Professional Biologist Working group composition and activity. Data on group size,

some participant demographics, and the timing of meetings are readily available in the NCEAS administrative database. Participants are asked to report the professional societies to which they belong, although these data are sparse in the early entries in the NCEAS database. The societies can be assigned to a variety of disciplines, such that disciplinary diversity within a working group can also be analyzed. For this analysis, 131 groups conforming to the standard NCEAS selection process were included.

reported as NCEAS products. The factors in our database that are likely to affect group productivity and publication impact can be roughly classified as aspects of the time the group spends together, the group’s size, and the group’s composition (table 1). Time is an elemental facet of scientific productivity (Kim 2005); we expected that groups involved in longer, more frequent meetings with shorter interludes between them would be more successful. In these respects, five different temporal characteristics might potentially affect working group productivity and impact. We expected that the groups meeting more often, meeting for longer durations, and meeting for a greater total number of days would be more productive, because they have had more time to conduct research;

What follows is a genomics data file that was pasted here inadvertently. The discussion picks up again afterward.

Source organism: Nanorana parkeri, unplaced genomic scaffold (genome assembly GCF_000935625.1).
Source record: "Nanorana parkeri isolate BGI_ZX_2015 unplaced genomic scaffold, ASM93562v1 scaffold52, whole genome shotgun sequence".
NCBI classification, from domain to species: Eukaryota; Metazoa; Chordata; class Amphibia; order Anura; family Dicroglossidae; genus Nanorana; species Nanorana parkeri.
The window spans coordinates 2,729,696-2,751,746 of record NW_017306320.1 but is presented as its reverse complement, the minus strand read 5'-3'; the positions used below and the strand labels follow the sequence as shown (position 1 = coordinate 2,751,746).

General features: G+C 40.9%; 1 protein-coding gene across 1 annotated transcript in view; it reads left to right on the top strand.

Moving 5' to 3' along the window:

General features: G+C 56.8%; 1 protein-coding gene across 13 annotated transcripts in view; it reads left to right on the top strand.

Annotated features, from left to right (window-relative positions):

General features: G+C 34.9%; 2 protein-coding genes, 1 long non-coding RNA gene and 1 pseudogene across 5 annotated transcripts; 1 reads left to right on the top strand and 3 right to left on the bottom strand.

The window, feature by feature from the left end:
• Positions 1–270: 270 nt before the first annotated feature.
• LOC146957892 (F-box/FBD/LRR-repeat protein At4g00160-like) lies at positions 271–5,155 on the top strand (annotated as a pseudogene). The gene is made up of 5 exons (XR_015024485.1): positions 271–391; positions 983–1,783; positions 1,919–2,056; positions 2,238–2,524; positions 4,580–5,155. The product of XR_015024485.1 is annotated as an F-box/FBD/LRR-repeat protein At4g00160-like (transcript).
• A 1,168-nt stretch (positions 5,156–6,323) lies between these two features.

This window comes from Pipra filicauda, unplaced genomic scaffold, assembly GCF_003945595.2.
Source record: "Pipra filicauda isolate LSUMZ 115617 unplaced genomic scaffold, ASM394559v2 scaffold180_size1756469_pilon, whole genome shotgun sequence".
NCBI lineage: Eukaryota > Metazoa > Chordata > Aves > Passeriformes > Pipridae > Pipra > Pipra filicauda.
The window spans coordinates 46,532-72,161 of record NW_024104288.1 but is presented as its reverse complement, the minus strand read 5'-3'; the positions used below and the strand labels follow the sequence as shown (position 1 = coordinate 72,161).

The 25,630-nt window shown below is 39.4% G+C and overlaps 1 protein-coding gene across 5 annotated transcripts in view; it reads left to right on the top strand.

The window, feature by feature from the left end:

Publications. We analyzed only peer-reviewed journal publications (, because metrics involving peer-reviewed publications are widely used in the assessment of scientific endeavors. Citation informaTable 1. Variables selected to predict aspects of productivity and impact in forward– tion was downloaded from backward model selection. the Science Citation Index Average number (SCI; http://thomsonreuters. Variable Number of of citations after com/products_services/science/ category Variable publications three years science_products/a-z/science_ Fit .33 .11 citation_index; Thomson r2 Reuters, New York). The IF Time Start date – recorded for each publication Total number of meetings + + reflects the IF of the journal in Average meeting duration 0 the year in which it was pubAverage time between meetings lished. To allow us to more Total days together readily consider citation rates Group size Total number of participants + over time, we added up the Average meeting size citations each paper received Total number of meetings × average meeting size within the first three years of Total number of meetings × total number of its publication and analyzed participants the average three-year citaAverage meeting duration × average meeting size tion totals for the publications Average meeting duration × total number of produced by each project. participants The analysis of the three-year Group Total number of residents + composition citation totals excluded 23 Institutions/participants + working groups for which Average percentage total participants at meetings + no SCI-indexed publications Percentage female were produced, either because Percentage non-US no journal publication data Percentage leaders among participants 0 were yet available or because Total number of meetings × percentage total the journals were not indexed. participants at meetings On 31 January 2009, we took Total number of meetings × total number of residents a “snapshot” of the database, Average meeting size × total number of residents such that we are working only Total number of participants × total number of with data reported before residents this date. Total number of meetings × total number of institutions

Analyses of working group trends, productivity, and impact We used multiple regression analyses to explore potential predictors of the productivity and impact of publications